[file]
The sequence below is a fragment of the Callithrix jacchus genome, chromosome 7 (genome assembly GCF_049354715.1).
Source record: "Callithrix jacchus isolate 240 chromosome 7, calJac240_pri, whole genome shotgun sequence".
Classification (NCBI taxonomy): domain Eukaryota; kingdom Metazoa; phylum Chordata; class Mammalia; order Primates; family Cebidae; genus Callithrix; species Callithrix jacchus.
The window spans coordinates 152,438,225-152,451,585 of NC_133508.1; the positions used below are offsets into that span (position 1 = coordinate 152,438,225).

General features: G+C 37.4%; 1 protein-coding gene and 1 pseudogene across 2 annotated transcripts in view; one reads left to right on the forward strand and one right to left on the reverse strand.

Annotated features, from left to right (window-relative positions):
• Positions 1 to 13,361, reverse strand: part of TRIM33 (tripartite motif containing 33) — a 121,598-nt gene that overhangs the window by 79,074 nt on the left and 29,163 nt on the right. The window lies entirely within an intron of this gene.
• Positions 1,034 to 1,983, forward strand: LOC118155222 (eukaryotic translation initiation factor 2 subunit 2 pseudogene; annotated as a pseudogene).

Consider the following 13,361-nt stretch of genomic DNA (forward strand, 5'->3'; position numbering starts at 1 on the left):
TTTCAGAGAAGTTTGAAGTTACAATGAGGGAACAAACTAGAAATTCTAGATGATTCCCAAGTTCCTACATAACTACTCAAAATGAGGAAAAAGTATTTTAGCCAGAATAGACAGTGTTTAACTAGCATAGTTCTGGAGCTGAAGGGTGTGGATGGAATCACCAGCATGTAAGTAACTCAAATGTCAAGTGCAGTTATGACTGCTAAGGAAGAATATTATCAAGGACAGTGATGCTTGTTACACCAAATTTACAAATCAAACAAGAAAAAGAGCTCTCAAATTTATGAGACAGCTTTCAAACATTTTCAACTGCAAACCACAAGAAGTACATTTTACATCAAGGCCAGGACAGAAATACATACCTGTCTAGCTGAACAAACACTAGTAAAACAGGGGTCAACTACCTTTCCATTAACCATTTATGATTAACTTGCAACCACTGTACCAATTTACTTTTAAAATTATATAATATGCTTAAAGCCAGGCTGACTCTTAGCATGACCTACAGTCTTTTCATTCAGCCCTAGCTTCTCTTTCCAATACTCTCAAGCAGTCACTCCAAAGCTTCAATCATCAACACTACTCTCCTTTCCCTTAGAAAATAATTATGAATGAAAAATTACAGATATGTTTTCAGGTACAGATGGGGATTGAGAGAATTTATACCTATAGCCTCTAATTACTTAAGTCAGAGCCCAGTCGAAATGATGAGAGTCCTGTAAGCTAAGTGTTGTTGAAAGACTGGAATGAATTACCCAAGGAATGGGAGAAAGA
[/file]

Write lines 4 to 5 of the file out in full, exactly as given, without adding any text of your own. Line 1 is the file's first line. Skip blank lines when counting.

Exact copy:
The window spans coordinates 152,438,225-152,451,585 of NC_133508.1; the positions used below are offsets into that span (position 1 = coordinate 152,438,225).

General features: G+C 37.4%; 1 protein-coding gene and 1 pseudogene across 2 annotated transcripts in view; one reads left to right on the forward strand and one right to left on the reverse strand.